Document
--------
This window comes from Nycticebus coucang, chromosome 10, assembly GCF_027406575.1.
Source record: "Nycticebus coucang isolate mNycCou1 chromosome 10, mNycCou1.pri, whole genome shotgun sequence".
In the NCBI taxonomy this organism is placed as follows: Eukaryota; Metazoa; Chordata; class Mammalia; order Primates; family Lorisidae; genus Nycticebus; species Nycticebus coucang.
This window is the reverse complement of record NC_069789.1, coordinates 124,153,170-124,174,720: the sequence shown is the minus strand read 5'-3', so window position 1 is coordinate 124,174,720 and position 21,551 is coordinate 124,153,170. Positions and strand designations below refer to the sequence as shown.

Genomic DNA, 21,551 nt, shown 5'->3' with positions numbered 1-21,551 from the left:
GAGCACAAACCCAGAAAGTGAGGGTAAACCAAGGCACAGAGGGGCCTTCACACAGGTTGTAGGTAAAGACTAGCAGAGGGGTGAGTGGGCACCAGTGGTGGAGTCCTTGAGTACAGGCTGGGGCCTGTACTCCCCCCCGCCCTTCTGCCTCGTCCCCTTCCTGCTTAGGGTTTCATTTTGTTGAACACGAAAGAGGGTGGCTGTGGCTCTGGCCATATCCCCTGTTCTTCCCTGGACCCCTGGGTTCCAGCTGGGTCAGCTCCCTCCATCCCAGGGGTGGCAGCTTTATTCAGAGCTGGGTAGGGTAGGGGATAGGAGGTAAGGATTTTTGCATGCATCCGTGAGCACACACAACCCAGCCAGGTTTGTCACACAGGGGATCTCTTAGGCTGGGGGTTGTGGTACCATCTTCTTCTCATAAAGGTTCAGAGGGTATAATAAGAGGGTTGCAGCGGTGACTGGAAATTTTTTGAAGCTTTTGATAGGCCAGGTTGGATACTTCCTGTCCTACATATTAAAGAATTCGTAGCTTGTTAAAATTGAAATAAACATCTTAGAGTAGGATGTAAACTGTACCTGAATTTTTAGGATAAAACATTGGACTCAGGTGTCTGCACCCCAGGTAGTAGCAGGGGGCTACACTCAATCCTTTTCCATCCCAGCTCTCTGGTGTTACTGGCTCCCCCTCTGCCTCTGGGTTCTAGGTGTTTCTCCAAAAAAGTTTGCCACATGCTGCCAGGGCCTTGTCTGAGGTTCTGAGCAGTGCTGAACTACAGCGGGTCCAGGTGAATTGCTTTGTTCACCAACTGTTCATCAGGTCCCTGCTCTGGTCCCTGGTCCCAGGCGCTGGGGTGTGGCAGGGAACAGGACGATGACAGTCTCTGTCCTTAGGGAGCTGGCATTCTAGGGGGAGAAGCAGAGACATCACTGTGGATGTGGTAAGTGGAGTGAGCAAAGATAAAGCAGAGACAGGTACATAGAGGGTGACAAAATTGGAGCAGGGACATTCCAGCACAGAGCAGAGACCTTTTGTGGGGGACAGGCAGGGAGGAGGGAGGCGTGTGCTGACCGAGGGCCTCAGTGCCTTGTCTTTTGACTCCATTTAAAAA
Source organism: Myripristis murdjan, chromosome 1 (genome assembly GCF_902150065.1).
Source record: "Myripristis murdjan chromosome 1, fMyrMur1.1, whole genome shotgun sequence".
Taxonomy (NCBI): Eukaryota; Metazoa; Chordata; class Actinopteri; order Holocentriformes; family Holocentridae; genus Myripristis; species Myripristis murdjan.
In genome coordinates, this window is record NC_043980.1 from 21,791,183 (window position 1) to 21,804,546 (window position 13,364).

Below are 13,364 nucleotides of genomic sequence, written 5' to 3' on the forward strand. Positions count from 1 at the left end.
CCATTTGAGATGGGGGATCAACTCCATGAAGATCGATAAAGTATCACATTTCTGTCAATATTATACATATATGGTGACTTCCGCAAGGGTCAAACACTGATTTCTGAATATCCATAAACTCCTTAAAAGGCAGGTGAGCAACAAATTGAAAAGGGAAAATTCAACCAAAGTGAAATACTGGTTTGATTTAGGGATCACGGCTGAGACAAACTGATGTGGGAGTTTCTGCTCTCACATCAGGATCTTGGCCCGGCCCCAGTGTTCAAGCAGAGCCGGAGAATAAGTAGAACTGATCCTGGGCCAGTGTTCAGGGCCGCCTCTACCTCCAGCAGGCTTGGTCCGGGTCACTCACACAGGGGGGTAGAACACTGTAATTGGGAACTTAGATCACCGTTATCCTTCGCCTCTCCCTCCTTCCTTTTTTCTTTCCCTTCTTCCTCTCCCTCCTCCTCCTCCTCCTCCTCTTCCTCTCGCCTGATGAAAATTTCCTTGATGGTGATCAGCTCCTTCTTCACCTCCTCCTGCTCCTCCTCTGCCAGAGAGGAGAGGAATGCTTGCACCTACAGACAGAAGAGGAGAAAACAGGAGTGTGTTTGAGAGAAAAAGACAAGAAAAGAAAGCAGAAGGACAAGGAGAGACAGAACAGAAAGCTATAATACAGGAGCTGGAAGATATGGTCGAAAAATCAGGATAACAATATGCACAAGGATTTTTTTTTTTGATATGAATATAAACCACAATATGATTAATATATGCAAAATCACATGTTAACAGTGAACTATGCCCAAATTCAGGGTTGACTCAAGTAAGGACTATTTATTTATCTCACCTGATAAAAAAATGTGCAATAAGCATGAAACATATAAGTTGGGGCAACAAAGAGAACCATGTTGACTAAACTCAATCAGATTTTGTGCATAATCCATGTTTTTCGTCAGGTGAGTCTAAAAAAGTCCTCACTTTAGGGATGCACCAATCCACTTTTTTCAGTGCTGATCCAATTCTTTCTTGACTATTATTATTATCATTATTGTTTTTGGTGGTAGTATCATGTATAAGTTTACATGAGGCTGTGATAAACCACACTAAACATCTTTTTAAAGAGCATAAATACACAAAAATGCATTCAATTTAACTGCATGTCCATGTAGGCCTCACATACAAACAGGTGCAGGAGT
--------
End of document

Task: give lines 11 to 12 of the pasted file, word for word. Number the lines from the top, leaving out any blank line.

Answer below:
Below are 13,364 nucleotides of genomic sequence, written 5' to 3' on the forward strand. Positions count from 1 at the left end.
CCATTTGAGATGGGGGATCAACTCCATGAAGATCGATAAAGTATCACATTTCTGTCAATATTATACATATATGGTGACTTCCGCAAGGGTCAAACACTGATTTCTGAATATCCATAAACTCCTTAAAAGGCAGGTGAGCAACAAATTGAAAAGGGAAAATTCAACCAAAGTGAAATACTGGTTTGATTTAGGGATCACGGCTGAGACAAACTGATGTGGGAGTTTCTGCTCTCACATCAGGATCTTGGCCCGGCCCCAGTGTTCAAGCAGAGCCGGAGAATAAGTAGAACTGATCCTGGGCCAGTGTTCAGGGCCGCCTCTACCTCCAGCAGGCTTGGTCCGGGTCACTCACACAGGGGGGTAGAACACTGTAATTGGGAACTTAGATCACCGTTATCCTTCGCCTCTCCCTCCTTCCTTTTTTCTTTCCCTTCTTCCTCTCCCTCCTCCTCCTCCTCCTCCTCTTCCTCTCGCCTGATGAAAATTTCCTTGATGGTGATCAGCTCCTTCTTCACCTCCTCCTGCTCCTCCTCTGCCAGAGAGGAGAGGAATGCTTGCACCTACAGACAGAAGAGGAGAAAACAGGAGTGTGTTTGAGAGAAAAAGACAAGAAAAGAAAGCAGAAGGACAAGGAGAGACAGAACAGAAAGCTATAATACAGGAGCTGGAAGATATGGTCGAAAAATCAGGATAACAATATGCACAAGGATTTTTTTTTTTGATATGAATATAAACCACAATATGATTAATATATGCAAAATCACATGTTAACAGTGAACTATGCCCAAATTCAGGGTTGACTCAAGTAAGGACTATTTATTTATCTCACCTGATAAAAAAATGTGCAATAAGCATGAAACATATAAGTTGGGGCAACAAAGAGAACCATGTTGACTAAACTCAATCAGATTTTGTGCATAATCCATGTTTTTCGTCAGGTGAGTCTAAAAAAGTCCTCACTTTAGGGATGCACCAATCCACTTTTTTCAGTGCTGATCCAATTCTTTCTTGACTATTATTATTATCATTATTGTTTTTGGTGGTAGTATCATGTATAAGTTTACATGAGGCTGTGATAAACCACACTAAACATCTTTTTAAAGAGCATAAATACACAAAAATGCATTCAATTTAACTGCATGTCCATGTAGGCCTCACATACAAACAGGTGCAGGAGT